The webcomics blog about webcomics

Horizons Embroadened

Sometimes you just can get enough of a story, and then you need to stretch out a little.

  • For example, take the single greatest premise ever devised for a comic: a teen who can turn into a boat. Teen Boat! has been around in one form or another for years; I remember seeing the banner at one of the first SPX iterations I attended, which must’ve been ten years ago. Since those early days, the creators of Teen Boat!¹ have gone on to create — jointly and severally — a whole mess o’ rightlylauded comics, web- and otherwise, including a Teen Boat! graphic novel, and the previously-noted forthcoming sequel, Teen Boat! The Race For Boatlantis.

    It is the latter of these that concerns us today.

    Because Teen Boat! creators John Green and Dave Roman have decided that the best way to drum up interest in Boatlantis — indeed, the best way to get everybody aboard the Teen Boat! juggernaut — is to give the story away. Taking a page from previous the graphic novel is done let’s serialize online until it’s time to sell it projects as Lucky Penny, Friends With Boys, Nothing Can Possibly Go Wrong, Sailor Twain (the list goes on and on), Boatlantis is about to launch as a free webcomic to churn up the waters of Teen Boat! interest. Per the press release:

    Teen Boat! The Race for Boatlantis launches with the first four pages on May 1st, and will update with a new page every Monday, Wednesday, and Friday, up until the release of the print edition. Select chapters of the first Teen Boat! book are also readable online at

    In conclusion: get onboard or get out of the way. Teen Boat! rules.

  • Or, if you have more hooks than you know what to do with (some of which haven’t even occurred to you), you can take a leap of faith and throw open your story’s universe for others to play in. You have to be supremely self-confident in the skills of those that you invite into the sandbox though — no matter how much you describe these as side stories in the world of or here’s what happened elsewhere while canon was going on, it’s going to cause changes in your setting, which may strengthen or weaken your main narrative.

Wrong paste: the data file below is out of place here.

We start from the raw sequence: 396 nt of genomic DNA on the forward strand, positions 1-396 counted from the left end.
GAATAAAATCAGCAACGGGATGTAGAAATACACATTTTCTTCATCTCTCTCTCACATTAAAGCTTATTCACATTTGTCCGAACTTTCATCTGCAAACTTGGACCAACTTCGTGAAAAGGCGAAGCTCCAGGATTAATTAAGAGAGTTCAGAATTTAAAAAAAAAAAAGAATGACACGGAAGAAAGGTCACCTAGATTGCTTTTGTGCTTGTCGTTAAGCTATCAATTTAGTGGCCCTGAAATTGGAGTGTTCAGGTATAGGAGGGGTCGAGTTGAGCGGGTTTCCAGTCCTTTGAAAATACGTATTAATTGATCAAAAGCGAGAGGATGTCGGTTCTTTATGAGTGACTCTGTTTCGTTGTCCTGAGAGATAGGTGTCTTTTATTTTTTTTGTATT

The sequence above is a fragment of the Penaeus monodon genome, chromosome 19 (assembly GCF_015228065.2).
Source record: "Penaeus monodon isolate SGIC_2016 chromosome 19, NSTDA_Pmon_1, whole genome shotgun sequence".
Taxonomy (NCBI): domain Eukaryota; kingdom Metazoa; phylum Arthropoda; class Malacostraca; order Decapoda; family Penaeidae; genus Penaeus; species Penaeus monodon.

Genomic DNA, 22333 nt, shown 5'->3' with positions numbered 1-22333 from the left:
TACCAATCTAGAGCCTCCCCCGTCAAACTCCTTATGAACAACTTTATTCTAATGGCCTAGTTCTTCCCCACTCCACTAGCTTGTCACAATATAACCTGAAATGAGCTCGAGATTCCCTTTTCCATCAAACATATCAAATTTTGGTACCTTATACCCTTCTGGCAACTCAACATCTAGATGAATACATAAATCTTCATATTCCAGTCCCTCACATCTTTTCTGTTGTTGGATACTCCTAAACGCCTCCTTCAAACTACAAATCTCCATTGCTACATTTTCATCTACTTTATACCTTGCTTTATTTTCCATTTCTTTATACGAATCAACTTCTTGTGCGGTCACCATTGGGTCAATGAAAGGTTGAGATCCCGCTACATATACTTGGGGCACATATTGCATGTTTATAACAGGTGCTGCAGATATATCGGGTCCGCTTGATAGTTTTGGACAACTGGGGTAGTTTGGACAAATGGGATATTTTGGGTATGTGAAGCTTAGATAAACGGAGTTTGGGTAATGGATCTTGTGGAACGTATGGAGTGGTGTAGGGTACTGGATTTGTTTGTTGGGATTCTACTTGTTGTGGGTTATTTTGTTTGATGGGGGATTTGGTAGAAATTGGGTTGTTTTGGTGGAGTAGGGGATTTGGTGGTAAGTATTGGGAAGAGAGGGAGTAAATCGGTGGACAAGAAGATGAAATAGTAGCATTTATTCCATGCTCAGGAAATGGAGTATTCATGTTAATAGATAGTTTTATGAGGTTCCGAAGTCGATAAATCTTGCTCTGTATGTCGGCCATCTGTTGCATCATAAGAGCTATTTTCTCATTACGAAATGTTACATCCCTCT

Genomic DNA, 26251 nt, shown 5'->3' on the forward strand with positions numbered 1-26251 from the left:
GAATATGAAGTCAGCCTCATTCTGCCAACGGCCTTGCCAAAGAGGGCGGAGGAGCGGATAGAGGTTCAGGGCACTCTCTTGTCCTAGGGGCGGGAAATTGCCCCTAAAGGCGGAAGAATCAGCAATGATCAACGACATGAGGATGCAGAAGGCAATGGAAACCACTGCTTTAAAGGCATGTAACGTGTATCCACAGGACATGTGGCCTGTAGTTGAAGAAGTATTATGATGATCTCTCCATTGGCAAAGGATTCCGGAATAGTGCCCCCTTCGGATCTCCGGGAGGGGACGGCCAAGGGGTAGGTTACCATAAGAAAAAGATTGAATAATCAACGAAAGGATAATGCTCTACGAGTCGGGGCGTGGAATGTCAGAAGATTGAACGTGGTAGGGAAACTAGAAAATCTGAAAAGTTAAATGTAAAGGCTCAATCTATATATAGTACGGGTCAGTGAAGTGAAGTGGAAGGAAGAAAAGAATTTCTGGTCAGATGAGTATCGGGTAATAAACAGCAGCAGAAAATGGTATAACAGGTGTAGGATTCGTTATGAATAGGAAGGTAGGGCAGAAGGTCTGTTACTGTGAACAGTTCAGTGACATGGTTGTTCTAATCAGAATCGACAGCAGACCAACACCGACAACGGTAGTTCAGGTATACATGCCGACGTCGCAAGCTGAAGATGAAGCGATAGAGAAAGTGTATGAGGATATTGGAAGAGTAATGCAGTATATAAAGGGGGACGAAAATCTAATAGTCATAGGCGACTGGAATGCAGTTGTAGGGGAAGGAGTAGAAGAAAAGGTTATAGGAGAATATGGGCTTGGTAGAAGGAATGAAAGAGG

Which is why every time Dave Kellett drops in a stray page of world-building like this or this into Drive, it makes me wonder if I’ll live long enough to hear all the stories he’s got in his head about this future Second Spanish Empire.

    Probably not, but while I’m waiting for him to get to what the heck life was like in the 3000 year old Grasskan Empire, why ring travel is banned in Nuevo Chile, and how exactly the [presumed secret police branch that Orla apparently belongs to, we always knew something was up with her)] Jinyiwei can save Nosh², it appears that I can content myself with a metric buttload of other stories.

    That teaser doesn’t tell us if these other artists are dreaming up their own stories, or just illustrating what Kellett wrote, but in either event it’s a brave and exciting thing to invite in collaborators. Now, when does this happen and how much money do I have to pay for it? Acceptable answers include Last week and Not more than class money³.

Spam of the day:

Cardiovascular disease prospects will now be to spotlight needs that bring back attendees to state that more about themselves, their potential customers important subjects or even an individual’s situations when (their stories).

Or, you know, cut back on the saturated fats, get some aerobic exercise. That works, too.

¹ Much like Steve Holt!, Teen Boat! must always feature an exclamation.

² Two things: 1. God dammit Dave, you better not be messing with me; losing Nosh broke my heart. 2. If you do that thing where you jump to another storyline for like five months and leave us on this cliffhanger I swear I’m coming to LA with a baseball bat for a chat with your knees. Don’t screw with me, cartoon boy.

³ Six hundo.

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